We are also in the process of creating a constellation of state and non-state actors to facilitate resource-sharing between healthcare providers and level up innovation and awareness activities. Through our prior experiences, we have found the government set-ups to be helpful if we are able to effectively utilize their help and provisions. Additionally, we are working with representatives of Panchayats (local governing bodies in villages) and grassroots healthcare providers when it comes to organizing outreach and awareness programs in their respective areas.

How do you think the pandemic has affected your vision for the PVCs in the years ahead?

The world seems to have changed irreversibly in various aspects and things will surely take time to go back to normal after the vaccine is distributed. The ongoing pandemic and the implications it poses on the outreach and operational activities of the PVCs has necessitated that we reinvent our approach and work on building upon a network of reliable healthcare and service providers.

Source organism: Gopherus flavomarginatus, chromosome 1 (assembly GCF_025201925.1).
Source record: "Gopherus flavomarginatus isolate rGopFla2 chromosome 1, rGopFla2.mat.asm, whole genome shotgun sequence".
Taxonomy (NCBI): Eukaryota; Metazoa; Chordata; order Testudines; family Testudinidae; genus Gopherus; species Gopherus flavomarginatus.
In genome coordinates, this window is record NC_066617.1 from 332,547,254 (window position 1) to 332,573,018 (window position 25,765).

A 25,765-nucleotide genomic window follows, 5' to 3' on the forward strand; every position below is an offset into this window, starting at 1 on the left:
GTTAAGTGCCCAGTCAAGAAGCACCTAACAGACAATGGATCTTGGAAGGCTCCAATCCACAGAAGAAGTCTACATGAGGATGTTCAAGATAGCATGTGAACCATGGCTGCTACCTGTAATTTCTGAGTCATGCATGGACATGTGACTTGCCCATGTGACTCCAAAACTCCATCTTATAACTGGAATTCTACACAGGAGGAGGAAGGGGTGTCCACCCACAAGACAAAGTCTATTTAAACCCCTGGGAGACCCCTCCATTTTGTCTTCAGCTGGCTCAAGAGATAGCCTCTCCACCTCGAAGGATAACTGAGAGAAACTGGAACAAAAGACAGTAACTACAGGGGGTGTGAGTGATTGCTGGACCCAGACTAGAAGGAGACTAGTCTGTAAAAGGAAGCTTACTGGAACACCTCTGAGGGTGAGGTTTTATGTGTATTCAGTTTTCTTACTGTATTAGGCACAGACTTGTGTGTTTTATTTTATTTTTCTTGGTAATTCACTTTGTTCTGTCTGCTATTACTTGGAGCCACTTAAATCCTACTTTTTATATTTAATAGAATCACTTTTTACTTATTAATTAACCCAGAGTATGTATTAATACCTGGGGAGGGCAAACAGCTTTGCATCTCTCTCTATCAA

While we wait for the government’s approval to resume full-fledged operations at the vision centers, instead of organizing screening camps, we are looking into providing door-to-door screening services. We are planning to send a two-member team, consisting of the optometrist and an attendant, to visit households while limiting close physical contact and observing necessary precautions. Building a network of grassroots healthcare professionals and seeking their assistance and provisions wherever necessary is another way we can ensure that our services continue to reach those who need it. ☆


☆ All opinions expressed by our interview subjects are their own and do not reflect the views of the Mittal Institute and its staff.